Powell's style is somewhat unusual for a military leader. He believes in listening, not just to superiors, but to the people who serve under him; he pushes people to ask hard questions and to approach problems in creative ways; he is solution-oriented and wants answers to problems to be original, not simply tried-and-true methods. Among many valuable leadership principles in Powell’s career and life, the following techniques are particularly interesting: how to deal with authority and how to deal with subordinates.
Powell likes to challenge authority and promote a clash of ideas. Challenging the "pros", who are simply the ones with authority and status, is never easy. There are two types of pros: the ones who have achieved their authority because of outstanding achievement or the "phoney" ones who just happened to kiss up to the right people. It takes guts to challenge the pros and when you do so, you need to make sure you do it right, so that you don't hurt anyone. Make sure you are patient while emphasizing Dignity, Respect, and Honor. You should challenge the pros to get better solutions and build a setting where everyone feels free to speak out.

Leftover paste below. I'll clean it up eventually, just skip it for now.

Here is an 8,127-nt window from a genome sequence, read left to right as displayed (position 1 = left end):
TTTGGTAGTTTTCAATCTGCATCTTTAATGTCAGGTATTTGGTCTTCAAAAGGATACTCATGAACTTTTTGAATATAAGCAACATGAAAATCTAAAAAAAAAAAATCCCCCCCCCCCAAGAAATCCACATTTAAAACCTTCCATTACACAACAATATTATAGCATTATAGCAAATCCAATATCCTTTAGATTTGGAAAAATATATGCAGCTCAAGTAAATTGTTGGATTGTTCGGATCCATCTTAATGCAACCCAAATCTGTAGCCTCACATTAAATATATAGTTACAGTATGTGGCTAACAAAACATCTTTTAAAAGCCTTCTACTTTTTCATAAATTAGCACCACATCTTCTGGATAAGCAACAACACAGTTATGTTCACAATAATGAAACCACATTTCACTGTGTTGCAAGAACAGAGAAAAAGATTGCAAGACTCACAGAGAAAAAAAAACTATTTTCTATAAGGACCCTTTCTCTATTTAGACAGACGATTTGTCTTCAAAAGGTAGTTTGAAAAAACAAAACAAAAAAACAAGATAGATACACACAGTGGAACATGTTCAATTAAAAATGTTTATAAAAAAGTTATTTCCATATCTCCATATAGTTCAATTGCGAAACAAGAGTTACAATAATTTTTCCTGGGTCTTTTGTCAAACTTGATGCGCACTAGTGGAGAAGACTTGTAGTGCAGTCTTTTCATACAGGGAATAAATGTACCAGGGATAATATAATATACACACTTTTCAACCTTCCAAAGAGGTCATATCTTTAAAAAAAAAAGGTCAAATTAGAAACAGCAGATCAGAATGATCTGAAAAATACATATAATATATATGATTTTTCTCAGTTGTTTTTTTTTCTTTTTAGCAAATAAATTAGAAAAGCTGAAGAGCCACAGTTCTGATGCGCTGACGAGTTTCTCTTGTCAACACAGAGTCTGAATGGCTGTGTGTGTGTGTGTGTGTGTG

When it comes to subordinates, Powell maintains an open-door policy because he believes that the higher one goes up the hierarchy, the more important it is to stay in touch with real people and real data. Many corporations have a specific procedure on how to send a message to somebody having a higher rank. Talking to somebody higher in authority than your boss is nearly impossible without having your message be screened by someone else. One technique Powell employed was creating "Noisy System". In this system Powell clearly states to everyone that anyone is free to come to him at any time with any ideas or concerns that they might have. He encourages them to participate in the information flow and knock down any barrier that might hinder accessibility. However he doesn't only let people come to him, he comes to you. He constantly goes directly to the lower rank employees to hear what they have to say.
The other leadership secrets of Colin Powell include:
· Powell on Communication: "The day soldiers stop bringing you their problems is the day you have stopped leading them."
· Powell on Integrity: "Untidy truth is better than smooth lies."
· Powell on Perseverance: "You cannot slay the dragon every day. Some days the dragon wins."
· Powell on Leadership: "Great leaders are almost always great simplifiers, who can cut through argument, debate, and doubt to offer a solution everybody can understand."
· Powell on Responsibility: "Being responsible sometimes means pissing people off."
Most leaders don’t know how to effectively lead when they start, but anybody who reads this book will be prepared for taking a leadership role. You will literally feel prepared after reading this book because many different scenarios were described on how Powell reacts.